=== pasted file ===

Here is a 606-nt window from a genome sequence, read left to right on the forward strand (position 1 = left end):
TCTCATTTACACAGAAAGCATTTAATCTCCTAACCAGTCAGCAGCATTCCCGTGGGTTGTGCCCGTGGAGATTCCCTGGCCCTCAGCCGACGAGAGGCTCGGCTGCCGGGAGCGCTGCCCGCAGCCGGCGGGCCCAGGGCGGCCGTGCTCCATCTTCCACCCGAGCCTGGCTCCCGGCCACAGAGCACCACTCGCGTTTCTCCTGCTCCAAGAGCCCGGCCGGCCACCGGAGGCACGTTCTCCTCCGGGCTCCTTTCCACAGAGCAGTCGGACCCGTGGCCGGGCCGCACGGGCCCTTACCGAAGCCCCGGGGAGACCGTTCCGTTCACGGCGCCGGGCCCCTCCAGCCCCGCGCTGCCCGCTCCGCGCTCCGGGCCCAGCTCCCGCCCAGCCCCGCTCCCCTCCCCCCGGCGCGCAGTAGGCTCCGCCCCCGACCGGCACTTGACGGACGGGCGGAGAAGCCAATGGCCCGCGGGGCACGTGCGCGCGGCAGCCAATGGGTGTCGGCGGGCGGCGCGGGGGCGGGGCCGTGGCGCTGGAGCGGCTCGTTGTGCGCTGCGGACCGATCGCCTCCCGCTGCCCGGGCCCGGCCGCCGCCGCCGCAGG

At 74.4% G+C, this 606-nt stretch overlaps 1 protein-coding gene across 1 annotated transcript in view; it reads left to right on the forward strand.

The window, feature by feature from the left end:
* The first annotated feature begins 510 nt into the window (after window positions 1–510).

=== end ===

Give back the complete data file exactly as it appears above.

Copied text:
Here is a 606-nt window from a genome sequence, read left to right on the forward strand (position 1 = left end):
TCTCATTTACACAGAAAGCATTTAATCTCCTAACCAGTCAGCAGCATTCCCGTGGGTTGTGCCCGTGGAGATTCCCTGGCCCTCAGCCGACGAGAGGCTCGGCTGCCGGGAGCGCTGCCCGCAGCCGGCGGGCCCAGGGCGGCCGTGCTCCATCTTCCACCCGAGCCTGGCTCCCGGCCACAGAGCACCACTCGCGTTTCTCCTGCTCCAAGAGCCCGGCCGGCCACCGGAGGCACGTTCTCCTCCGGGCTCCTTTCCACAGAGCAGTCGGACCCGTGGCCGGGCCGCACGGGCCCTTACCGAAGCCCCGGGGAGACCGTTCCGTTCACGGCGCCGGGCCCCTCCAGCCCCGCGCTGCCCGCTCCGCGCTCCGGGCCCAGCTCCCGCCCAGCCCCGCTCCCCTCCCCCCGGCGCGCAGTAGGCTCCGCCCCCGACCGGCACTTGACGGACGGGCGGAGAAGCCAATGGCCCGCGGGGCACGTGCGCGCGGCAGCCAATGGGTGTCGGCGGGCGGCGCGGGGGCGGGGCCGTGGCGCTGGAGCGGCTCGTTGTGCGCTGCGGACCGATCGCCTCCCGCTGCCCGGGCCCGGCCGCCGCCGCCGCAGG

At 74.4% G+C, this 606-nt stretch overlaps 1 protein-coding gene across 1 annotated transcript in view; it reads left to right on the forward strand.

The window, feature by feature from the left end:
* The first annotated feature begins 510 nt into the window (after window positions 1–510).